Freight Right Industry Update May 1, 2021

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Freight Right

News

Freight Right Industry Update May 1, 2021


April 30, 2021

We are working with one of the most fascinatingly frustrating global freight markets in recent history. There are many never before seen factors at hand that make the current industry situation difficult to predict. We’ve tried to take some of the hard work of analyzing this for you by compiling our insights, by trade lane.  

Ocean Freight Update

Asia to North America (Transpacific Eastbound)

Rates: General Rate Increases (GRI) for many major carriers are set to go into effect May 1. 

Freightos Baltic Index (FBX) indicates rates have actually lowered about 3% from last week with an average rate of about $4,831 to ship a standard 40ft container to the West Coast. For the East Coast, rates are up 1%, averaging about $6,256 per standard 40ft. 

Schedule Reliability: The spot market remains extremely volatile, delayed sailings and rolled cargo continue to be an issue. 

Capacity: This entire market is booked early to capacity so we recommend booking in advance, at least 21 days before the cargo ready date (CRD). We also recommend looking into transloading options, as space is nearly impossible to to come by.

Ports: Congestion in the ports on the West Coast has improved slightly, however on the East Coast congestion from ships delayed by the Suez Canal incident continues. The biggest issue in the ports, however, is equipment shortages leading to long wait times as boxes wait for available chassis. 

Notes: With almost every container on the water booked for May, market-rate levels are increasing on all lanes. Shippers are paying higher premiums for space to the East Coast and the Gulf pushing rates even higher. Additionally, extreme bottlenecks at rail yards are resulting in carriers rejecting bookings to inland locations. In many locations, including Memphis, Kansas City, and Chicago, there are too few chassis to move incoming containers from the yard.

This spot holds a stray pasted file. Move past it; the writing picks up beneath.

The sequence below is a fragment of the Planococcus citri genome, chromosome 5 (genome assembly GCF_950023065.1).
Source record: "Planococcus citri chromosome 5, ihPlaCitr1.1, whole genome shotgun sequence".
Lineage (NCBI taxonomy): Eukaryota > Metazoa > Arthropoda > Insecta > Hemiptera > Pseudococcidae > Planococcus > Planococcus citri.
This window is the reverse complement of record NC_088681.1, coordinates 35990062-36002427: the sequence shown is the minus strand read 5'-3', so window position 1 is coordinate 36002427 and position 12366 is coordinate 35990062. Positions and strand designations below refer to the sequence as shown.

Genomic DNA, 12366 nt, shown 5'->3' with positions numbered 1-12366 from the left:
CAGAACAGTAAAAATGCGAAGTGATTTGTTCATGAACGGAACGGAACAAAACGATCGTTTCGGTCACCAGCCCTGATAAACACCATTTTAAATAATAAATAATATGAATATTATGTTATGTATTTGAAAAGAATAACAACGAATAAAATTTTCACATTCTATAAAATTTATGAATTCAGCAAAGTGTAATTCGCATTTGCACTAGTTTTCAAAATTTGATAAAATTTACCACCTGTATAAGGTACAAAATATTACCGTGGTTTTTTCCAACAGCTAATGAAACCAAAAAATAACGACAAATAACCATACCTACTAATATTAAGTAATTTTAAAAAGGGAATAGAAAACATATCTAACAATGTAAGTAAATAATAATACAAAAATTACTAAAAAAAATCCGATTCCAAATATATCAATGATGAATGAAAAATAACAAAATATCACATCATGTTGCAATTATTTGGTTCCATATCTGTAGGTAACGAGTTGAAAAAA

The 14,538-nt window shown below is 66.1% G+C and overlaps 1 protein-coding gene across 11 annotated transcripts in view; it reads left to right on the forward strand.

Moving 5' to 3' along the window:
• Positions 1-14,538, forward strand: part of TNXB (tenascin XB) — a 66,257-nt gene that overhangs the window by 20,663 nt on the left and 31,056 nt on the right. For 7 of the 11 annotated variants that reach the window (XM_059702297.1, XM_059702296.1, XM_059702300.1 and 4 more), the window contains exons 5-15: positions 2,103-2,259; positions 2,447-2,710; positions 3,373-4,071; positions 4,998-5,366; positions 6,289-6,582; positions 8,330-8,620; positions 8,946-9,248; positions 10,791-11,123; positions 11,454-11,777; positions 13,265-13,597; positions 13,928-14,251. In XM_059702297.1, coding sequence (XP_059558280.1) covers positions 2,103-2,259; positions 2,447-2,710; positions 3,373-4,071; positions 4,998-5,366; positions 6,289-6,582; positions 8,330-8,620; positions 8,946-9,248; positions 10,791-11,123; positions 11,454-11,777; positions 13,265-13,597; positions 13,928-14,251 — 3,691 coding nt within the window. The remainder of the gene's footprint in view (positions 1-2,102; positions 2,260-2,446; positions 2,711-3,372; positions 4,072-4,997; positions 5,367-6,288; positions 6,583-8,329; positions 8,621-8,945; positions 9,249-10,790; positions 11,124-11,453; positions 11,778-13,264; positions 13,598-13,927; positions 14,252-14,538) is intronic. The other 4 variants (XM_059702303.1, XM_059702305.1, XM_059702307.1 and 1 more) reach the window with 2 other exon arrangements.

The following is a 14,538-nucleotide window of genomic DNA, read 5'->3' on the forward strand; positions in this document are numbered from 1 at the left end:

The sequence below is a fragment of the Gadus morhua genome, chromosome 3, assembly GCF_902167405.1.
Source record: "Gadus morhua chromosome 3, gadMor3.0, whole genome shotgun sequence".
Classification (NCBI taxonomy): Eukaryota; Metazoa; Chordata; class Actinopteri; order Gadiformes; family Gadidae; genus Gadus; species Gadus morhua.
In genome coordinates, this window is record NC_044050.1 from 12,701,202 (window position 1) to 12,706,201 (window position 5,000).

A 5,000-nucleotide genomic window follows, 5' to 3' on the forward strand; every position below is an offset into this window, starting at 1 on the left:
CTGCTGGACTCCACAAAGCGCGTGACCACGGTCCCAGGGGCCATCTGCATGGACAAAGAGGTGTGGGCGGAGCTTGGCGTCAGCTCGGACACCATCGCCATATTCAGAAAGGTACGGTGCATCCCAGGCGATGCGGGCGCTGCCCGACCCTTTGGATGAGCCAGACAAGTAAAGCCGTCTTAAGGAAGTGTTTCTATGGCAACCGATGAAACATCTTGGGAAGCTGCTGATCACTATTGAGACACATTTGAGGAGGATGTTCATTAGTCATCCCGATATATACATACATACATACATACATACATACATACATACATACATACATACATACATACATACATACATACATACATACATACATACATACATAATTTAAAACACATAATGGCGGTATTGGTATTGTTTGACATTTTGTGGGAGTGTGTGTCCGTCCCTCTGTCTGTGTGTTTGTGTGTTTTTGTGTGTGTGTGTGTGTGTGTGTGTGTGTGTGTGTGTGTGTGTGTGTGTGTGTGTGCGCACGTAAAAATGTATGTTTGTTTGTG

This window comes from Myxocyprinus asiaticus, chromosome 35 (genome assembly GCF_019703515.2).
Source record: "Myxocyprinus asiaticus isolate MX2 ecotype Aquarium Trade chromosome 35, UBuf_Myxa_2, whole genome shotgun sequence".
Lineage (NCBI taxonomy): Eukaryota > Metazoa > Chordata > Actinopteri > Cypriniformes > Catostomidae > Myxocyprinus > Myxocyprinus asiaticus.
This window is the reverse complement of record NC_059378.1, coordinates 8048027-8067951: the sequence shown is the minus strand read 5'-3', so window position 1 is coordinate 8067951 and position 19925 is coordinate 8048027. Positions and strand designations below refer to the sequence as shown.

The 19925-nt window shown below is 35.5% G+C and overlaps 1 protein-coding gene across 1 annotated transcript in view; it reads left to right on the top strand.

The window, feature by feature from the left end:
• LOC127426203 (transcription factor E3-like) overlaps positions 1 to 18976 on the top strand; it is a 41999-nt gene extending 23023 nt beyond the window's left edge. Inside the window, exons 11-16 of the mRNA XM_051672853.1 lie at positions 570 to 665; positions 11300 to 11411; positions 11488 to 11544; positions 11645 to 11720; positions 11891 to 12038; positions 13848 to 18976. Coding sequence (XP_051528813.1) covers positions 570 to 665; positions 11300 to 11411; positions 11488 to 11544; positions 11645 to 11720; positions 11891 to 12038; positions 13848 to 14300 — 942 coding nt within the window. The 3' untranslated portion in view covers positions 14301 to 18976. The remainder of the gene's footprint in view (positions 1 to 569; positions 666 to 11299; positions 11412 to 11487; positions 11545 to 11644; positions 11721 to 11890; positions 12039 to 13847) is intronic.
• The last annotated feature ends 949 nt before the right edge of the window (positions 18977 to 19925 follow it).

Europe to North America (Transatlantic Westbound)

Rates: Increasing, with a GRI were implemented on April 15 and another expected for May 1. The FBX indicates a 3% rate increase with the average cost for a 40ft container at $3,403.

Schedule Reliability: Low. Already one blanked sailing with potential for more as well as schedule changes. 

Capacity: We recommend booking at least 5 weeks in advance to the CRD to accommodate reduced capacity. 

Ports: Port congestion continues as well as equipment shortages. Lower vessel capacity is making it hard to reposition empty containers. 

Notes: With demand high, capacity low, and rates high we recommend early booking to secure space. Be flexible and hop on any opportunities if you want a chance at your goods being moved. 

India to North America 

Rates: Increasing with a GRI expected for May 1. 

Schedule Reliability: Low.

Capacity: Extremely tight, though potentially loosening as goods are being rerouted out of Bangladesh and Sri Lanka. However, we recommend booking 15-20 days in advance of CRD.

Ports: Currently there are equipment shortages at the largest ports and shippers are sending shipments to smaller ports in hopes of finding equipment. While inventory is beginning to slightly ease, the current load of COVID cases in India may result in labor shortages and possible slow downs due to lockdown measures.